Learnlets
Clark Quinn's Learnings about Learning
(The Official Quinnovation blog)

24 August 2016

Trying out videos

Clark @ 8:06 am

DevLearn, the elearning conference I’ll be attending in November, has suggested adding videos to promote your talks.  I haven’t done much with video (though I did just do this <6 minute one about my proposed learning pedagogy), but I’ve found the ‘narrated presentation’ capability built into Keynote to be of interest, so I’ve been playing with it.  And I thought I’d share.

First, I created this one to promote my talk on eLearning Myths. It’s a fun session with a MythSmasher format (e.g. the possible myth, the appeal, the damage, the method, the results, and what you can do instead if it’s busted) . It’s important, because if you’re supporting the wrong myths you can be wasting money and vulnerable to flawed promotions. Here’s the pitch:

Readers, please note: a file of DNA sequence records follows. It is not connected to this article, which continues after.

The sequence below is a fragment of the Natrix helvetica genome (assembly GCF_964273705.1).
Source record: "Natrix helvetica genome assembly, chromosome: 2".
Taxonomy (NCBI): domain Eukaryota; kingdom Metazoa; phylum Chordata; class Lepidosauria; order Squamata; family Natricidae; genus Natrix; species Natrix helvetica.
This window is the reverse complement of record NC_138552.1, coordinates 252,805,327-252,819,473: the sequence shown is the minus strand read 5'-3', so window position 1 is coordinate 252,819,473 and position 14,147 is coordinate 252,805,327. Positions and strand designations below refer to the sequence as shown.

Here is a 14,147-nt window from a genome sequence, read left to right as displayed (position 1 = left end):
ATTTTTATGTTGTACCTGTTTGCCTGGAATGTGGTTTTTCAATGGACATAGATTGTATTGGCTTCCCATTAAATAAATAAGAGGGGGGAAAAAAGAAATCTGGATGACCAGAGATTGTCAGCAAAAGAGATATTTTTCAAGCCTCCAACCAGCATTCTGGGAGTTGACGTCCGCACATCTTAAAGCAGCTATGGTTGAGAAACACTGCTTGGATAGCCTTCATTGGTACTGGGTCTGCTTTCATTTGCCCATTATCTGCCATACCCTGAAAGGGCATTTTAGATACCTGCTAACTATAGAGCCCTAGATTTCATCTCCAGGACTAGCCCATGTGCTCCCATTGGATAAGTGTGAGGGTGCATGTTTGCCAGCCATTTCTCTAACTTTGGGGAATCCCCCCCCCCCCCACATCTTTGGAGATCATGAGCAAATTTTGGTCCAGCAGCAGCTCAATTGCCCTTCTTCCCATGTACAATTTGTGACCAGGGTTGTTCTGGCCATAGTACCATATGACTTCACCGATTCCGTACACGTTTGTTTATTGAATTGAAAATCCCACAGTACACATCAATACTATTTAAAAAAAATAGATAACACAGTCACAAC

Then, I’m also running an elearning strategy workshop, that’s basically the Revolution roadmap.  In it, we work through the elements of the Performance Ecosystem and not only make the case for, but workshop a personalized roadmap for your organization.  As things move forward, there’s an opportunity for L&D to lead the charge to the adaptive organization!

I welcome hearing your feedback on content or presentation, and of course invite you to attend either or both!

23 August 2016

Editorializing

Clark @ 8:10 am